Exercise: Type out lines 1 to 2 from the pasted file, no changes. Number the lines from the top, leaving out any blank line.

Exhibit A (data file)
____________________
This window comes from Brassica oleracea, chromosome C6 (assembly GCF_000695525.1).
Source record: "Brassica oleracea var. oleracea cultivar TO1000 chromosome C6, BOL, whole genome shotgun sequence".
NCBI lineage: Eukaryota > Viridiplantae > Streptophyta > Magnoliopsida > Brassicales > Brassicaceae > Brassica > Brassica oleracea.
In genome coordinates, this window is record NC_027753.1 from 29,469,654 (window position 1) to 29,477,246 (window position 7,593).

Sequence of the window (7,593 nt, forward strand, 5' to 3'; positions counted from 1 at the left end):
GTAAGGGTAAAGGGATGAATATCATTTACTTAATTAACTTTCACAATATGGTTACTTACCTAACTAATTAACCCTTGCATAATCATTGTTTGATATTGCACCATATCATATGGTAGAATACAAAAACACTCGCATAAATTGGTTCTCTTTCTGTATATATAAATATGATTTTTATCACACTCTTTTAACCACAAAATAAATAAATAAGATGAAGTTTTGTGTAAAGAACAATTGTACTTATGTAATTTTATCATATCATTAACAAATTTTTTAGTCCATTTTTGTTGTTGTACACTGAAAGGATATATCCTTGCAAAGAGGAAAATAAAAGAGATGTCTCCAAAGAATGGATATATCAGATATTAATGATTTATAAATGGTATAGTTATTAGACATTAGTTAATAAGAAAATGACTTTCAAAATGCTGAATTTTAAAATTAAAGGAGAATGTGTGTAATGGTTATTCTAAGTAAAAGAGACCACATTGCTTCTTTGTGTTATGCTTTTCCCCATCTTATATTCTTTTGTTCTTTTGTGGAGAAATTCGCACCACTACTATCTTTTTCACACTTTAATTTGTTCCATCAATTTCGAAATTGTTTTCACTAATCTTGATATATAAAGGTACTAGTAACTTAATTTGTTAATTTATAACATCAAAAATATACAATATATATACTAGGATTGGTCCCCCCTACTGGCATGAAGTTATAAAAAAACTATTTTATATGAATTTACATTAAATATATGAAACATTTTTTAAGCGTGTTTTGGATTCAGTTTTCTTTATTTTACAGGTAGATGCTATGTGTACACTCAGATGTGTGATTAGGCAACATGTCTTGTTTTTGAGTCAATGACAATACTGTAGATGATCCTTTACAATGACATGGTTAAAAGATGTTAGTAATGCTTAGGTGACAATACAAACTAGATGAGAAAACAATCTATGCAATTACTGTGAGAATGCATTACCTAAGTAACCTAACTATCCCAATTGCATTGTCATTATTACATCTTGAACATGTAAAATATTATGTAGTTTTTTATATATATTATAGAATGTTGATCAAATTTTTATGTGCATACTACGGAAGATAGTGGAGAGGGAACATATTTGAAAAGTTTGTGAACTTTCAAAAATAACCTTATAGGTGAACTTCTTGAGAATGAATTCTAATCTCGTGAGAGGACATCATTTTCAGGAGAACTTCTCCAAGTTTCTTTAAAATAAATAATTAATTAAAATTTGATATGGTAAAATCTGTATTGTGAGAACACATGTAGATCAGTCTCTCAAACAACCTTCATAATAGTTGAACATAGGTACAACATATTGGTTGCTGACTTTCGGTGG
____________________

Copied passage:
This window comes from Brassica oleracea, chromosome C6 (assembly GCF_000695525.1).
Source record: "Brassica oleracea var. oleracea cultivar TO1000 chromosome C6, BOL, whole genome shotgun sequence".